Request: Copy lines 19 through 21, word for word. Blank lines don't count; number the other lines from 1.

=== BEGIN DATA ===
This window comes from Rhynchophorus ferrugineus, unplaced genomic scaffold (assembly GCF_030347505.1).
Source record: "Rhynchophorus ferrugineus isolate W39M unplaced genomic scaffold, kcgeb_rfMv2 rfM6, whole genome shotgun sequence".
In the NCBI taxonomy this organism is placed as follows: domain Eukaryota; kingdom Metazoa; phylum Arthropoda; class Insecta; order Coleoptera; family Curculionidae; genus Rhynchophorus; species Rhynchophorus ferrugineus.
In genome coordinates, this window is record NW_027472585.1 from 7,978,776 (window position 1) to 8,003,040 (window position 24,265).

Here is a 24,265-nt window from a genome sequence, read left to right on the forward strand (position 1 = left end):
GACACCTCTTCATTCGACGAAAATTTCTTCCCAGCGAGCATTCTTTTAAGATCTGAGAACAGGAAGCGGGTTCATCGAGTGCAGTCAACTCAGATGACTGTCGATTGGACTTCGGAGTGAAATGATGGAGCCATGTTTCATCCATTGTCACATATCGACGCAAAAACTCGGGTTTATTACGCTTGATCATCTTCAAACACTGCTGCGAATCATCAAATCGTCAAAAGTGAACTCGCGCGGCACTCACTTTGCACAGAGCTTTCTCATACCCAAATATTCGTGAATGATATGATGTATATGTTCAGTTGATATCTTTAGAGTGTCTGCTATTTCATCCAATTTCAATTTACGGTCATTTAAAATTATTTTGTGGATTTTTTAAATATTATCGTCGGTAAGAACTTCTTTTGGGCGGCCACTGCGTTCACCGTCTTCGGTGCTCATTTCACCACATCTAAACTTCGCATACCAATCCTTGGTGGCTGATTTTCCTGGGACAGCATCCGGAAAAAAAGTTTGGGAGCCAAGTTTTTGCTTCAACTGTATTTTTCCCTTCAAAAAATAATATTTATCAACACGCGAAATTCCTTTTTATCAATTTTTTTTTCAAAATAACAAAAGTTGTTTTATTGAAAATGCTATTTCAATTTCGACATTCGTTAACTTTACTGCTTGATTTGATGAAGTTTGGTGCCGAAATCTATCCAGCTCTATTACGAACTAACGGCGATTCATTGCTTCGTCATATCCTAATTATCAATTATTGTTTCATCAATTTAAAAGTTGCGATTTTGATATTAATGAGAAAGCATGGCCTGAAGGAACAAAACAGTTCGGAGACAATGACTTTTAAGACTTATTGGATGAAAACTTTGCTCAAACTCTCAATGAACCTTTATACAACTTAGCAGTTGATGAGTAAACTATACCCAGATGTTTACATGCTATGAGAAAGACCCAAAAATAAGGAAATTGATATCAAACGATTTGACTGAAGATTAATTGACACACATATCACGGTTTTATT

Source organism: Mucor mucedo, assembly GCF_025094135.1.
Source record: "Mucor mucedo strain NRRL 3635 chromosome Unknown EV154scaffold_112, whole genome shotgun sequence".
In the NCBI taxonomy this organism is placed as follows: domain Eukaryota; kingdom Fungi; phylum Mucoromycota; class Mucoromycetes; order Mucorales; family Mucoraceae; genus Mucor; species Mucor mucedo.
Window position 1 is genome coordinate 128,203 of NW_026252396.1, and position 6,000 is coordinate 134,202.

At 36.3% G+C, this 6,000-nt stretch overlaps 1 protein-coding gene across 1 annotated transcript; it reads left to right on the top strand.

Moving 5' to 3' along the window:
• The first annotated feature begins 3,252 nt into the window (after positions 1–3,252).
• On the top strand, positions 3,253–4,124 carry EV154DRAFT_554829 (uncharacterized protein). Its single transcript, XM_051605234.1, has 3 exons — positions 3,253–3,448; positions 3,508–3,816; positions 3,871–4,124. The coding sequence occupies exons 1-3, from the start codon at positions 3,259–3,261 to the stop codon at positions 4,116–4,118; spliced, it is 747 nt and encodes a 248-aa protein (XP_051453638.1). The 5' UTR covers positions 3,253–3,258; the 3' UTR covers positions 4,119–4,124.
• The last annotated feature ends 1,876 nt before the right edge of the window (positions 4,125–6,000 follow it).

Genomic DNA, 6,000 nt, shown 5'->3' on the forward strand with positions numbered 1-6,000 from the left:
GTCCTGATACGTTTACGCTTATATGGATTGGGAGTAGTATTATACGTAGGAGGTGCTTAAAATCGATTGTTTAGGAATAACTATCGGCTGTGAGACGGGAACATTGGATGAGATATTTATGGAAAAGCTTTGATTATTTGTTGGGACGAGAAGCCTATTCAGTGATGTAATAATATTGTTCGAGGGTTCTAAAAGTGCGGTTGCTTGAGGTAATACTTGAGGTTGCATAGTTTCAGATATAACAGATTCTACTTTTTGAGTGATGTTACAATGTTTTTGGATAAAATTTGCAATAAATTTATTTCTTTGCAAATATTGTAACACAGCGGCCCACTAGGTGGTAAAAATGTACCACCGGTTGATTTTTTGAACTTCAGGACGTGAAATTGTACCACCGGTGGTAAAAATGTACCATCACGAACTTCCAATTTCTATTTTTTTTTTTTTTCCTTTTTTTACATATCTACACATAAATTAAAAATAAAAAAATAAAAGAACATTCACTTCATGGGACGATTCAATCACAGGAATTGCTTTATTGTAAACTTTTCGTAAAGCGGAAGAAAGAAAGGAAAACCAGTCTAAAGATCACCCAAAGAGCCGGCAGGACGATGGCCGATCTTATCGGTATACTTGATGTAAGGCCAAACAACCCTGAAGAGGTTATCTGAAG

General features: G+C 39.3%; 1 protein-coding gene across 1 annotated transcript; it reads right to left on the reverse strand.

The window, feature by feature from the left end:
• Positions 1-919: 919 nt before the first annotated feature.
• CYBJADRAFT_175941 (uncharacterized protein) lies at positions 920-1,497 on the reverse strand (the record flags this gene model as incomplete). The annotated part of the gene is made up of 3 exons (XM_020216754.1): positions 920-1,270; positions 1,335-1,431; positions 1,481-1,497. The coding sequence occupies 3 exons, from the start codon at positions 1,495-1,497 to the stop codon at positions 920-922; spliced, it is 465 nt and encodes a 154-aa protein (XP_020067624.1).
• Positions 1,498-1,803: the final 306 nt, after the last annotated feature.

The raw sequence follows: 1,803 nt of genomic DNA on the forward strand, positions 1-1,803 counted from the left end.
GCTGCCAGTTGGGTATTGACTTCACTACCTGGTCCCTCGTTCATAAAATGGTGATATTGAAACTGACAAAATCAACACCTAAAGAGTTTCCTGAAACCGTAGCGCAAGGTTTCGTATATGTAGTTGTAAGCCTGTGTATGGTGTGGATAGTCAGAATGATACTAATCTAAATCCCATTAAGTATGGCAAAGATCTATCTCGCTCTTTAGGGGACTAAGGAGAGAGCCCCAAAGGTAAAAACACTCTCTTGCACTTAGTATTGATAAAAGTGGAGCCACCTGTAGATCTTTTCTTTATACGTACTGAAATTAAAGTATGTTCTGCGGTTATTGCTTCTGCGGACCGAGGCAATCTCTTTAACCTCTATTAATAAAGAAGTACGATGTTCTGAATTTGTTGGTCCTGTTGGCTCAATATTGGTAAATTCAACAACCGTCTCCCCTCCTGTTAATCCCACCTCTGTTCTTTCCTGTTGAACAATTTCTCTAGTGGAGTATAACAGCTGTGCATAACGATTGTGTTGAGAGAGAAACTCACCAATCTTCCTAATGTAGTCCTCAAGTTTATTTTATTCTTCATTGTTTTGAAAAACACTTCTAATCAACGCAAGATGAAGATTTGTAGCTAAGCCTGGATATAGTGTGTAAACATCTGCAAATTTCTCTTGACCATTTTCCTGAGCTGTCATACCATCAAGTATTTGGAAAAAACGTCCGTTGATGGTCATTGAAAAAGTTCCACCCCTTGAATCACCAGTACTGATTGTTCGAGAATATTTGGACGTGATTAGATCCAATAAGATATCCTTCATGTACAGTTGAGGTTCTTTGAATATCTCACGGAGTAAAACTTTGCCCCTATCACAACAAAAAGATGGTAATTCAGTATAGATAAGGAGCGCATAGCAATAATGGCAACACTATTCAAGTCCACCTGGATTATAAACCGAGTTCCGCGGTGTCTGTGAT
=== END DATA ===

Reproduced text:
The window, feature by feature from the left end:
• Positions 1-919: 919 nt before the first annotated feature.
• CYBJADRAFT_175941 (uncharacterized protein) lies at positions 920-1,497 on the reverse strand (the record flags this gene model as incomplete). The annotated part of the gene is made up of 3 exons (XM_020216754.1): positions 920-1,270; positions 1,335-1,431; positions 1,481-1,497. The coding sequence occupies 3 exons, from the start codon at positions 1,495-1,497 to the stop codon at positions 920-922; spliced, it is 465 nt and encodes a 154-aa protein (XP_020067624.1).